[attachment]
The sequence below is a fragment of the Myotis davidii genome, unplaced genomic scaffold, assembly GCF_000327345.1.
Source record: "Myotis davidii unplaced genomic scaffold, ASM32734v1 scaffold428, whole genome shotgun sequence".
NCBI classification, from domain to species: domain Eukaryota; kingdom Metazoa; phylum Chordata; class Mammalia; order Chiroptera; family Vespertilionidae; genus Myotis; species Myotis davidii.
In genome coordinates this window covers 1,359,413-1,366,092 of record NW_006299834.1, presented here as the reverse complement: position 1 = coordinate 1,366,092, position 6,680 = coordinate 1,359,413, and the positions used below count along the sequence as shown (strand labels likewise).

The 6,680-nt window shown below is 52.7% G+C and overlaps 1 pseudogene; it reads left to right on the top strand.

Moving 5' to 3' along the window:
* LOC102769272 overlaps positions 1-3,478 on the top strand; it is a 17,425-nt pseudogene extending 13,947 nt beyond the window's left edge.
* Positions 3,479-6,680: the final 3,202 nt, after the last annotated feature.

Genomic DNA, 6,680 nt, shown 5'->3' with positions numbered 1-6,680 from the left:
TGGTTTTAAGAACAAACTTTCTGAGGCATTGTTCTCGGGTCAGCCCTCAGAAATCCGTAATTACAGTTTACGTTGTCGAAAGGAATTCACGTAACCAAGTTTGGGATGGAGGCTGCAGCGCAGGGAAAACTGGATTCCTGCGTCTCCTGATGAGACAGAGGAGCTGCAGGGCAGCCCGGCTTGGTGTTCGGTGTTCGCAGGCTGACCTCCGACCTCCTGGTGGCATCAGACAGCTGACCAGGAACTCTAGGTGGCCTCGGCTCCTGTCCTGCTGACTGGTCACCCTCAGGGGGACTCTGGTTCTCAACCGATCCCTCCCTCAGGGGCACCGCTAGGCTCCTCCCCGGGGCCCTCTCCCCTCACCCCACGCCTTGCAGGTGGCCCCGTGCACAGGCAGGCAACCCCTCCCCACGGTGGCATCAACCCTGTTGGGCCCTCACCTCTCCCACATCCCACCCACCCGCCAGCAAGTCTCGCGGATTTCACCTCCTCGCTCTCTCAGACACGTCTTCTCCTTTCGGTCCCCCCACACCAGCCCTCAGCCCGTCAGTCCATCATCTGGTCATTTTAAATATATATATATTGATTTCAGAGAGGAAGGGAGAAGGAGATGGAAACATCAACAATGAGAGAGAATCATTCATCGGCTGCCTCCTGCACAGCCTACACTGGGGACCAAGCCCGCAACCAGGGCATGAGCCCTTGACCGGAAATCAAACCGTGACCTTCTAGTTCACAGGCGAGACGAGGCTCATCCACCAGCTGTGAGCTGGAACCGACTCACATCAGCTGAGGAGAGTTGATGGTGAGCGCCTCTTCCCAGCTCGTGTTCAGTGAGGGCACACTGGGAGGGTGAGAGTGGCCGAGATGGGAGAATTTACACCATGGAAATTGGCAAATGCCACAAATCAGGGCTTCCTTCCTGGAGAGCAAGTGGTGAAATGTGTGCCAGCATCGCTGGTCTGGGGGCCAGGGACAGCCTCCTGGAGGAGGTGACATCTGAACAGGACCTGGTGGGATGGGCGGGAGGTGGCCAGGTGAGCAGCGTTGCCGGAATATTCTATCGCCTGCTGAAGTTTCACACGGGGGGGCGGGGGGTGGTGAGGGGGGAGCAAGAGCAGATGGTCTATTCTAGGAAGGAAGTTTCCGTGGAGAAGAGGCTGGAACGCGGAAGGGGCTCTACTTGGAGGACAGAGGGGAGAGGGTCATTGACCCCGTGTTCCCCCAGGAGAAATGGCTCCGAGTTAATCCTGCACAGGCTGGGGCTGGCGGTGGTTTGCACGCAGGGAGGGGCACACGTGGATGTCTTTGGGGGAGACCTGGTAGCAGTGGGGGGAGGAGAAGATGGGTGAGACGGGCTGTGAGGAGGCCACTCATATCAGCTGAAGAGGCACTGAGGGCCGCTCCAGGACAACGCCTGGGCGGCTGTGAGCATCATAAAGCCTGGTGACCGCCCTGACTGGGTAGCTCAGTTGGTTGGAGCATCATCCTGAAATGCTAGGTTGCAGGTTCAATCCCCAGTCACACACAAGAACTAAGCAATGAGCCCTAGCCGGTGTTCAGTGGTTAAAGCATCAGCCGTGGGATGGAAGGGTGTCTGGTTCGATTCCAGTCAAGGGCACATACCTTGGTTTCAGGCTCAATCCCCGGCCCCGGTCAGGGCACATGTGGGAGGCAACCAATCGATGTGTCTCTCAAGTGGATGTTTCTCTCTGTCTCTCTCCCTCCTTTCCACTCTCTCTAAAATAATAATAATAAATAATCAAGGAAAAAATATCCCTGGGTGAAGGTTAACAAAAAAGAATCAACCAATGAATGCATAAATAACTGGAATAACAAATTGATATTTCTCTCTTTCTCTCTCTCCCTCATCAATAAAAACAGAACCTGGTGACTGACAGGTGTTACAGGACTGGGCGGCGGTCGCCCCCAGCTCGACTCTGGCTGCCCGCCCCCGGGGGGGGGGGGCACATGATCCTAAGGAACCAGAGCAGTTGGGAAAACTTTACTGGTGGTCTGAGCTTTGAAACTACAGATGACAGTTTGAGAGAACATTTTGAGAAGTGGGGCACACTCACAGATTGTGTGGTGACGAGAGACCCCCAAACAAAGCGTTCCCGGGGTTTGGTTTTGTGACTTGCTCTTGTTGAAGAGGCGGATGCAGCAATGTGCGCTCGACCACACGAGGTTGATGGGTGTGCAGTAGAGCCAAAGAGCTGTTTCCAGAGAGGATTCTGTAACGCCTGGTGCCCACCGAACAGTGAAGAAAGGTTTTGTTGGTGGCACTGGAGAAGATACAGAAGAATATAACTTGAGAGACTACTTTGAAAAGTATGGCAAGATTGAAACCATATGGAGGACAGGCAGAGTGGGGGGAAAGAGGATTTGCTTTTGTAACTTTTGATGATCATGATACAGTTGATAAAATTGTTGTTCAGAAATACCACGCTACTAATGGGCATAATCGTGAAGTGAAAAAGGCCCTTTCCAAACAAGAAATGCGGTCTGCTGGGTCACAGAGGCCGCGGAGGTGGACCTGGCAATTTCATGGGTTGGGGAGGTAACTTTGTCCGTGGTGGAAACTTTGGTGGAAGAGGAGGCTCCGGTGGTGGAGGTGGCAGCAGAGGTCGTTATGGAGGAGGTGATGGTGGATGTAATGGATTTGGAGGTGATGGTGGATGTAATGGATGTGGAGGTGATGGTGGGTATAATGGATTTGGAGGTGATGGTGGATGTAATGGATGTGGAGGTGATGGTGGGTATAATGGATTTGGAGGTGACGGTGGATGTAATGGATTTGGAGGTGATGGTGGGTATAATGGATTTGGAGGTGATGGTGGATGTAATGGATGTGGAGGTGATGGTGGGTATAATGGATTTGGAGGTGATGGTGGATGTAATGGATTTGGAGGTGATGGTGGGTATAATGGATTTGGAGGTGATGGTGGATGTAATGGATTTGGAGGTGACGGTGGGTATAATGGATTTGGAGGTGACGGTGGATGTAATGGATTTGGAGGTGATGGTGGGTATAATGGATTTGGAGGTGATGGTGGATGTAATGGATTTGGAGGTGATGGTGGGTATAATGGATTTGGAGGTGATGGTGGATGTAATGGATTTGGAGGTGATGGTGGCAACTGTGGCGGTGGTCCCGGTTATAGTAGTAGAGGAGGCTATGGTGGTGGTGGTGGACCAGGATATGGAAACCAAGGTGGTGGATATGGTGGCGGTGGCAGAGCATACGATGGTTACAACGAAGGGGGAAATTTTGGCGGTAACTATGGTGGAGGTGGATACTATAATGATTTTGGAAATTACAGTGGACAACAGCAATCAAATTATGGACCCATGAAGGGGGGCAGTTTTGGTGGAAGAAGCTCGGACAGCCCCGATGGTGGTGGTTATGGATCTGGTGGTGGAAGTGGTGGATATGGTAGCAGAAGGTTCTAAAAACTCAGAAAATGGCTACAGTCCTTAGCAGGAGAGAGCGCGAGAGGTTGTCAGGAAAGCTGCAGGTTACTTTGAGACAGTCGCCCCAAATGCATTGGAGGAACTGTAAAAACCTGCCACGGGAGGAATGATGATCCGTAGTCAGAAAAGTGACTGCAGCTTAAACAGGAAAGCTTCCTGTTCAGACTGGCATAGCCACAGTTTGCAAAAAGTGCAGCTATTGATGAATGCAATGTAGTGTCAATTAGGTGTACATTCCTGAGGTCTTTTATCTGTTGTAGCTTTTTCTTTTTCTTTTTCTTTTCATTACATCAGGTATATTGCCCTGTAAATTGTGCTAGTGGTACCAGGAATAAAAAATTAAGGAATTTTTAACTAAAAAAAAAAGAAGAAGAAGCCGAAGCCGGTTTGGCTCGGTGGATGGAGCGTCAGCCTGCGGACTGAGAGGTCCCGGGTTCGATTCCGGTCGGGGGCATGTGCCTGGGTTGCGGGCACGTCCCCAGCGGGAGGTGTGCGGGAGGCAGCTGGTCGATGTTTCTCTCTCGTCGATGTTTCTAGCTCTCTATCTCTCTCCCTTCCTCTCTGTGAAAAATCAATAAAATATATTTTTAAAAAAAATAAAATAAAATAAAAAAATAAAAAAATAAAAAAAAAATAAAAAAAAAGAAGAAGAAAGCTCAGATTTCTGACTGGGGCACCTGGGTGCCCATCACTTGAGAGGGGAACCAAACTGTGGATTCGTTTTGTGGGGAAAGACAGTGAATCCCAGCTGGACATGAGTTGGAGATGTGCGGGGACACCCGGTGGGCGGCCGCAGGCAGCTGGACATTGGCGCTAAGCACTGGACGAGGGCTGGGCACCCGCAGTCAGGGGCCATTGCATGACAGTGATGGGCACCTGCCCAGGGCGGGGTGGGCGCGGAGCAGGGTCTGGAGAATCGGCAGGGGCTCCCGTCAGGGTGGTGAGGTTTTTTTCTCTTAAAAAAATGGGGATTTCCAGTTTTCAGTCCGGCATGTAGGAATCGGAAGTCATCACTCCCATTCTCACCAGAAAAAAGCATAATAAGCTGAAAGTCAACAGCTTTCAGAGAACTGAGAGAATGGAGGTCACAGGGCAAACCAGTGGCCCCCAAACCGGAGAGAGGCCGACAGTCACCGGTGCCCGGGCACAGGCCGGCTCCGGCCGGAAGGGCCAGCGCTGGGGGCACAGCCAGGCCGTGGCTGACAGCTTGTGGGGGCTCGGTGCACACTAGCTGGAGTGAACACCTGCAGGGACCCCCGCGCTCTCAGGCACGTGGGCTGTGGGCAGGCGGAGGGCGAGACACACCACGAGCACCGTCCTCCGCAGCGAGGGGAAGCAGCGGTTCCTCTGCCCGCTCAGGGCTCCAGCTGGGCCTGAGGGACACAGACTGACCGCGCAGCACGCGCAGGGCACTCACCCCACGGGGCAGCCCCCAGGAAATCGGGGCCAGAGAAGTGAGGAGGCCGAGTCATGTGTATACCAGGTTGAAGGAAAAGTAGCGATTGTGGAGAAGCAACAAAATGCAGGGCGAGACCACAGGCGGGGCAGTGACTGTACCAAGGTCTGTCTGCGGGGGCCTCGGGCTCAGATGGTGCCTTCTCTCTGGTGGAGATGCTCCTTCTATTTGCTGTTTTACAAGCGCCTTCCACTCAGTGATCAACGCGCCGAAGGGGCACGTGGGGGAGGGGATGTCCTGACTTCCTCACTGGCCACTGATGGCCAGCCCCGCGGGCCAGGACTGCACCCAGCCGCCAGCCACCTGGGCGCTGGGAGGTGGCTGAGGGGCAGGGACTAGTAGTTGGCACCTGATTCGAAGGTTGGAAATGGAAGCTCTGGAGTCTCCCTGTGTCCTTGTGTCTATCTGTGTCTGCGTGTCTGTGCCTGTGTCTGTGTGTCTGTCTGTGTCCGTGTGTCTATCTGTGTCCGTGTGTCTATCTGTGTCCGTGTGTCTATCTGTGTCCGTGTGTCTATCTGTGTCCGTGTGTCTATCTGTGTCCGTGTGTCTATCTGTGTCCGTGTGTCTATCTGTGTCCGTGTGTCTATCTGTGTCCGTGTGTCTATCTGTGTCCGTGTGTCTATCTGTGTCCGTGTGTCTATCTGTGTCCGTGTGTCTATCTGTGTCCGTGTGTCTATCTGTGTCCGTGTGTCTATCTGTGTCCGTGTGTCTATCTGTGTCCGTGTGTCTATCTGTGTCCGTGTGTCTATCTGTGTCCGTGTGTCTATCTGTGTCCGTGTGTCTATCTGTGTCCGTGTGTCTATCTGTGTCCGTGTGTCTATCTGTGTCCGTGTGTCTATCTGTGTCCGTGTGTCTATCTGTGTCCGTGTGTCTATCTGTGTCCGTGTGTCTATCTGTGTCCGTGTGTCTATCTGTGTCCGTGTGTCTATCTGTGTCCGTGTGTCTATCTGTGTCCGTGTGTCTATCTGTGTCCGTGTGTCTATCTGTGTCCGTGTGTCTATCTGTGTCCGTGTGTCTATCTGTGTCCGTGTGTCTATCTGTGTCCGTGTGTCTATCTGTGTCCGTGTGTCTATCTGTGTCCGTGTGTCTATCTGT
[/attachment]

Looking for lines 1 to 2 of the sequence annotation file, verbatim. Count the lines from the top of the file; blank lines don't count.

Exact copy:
The sequence below is a fragment of the Myotis davidii genome, unplaced genomic scaffold, assembly GCF_000327345.1.
Source record: "Myotis davidii unplaced genomic scaffold, ASM32734v1 scaffold428, whole genome shotgun sequence".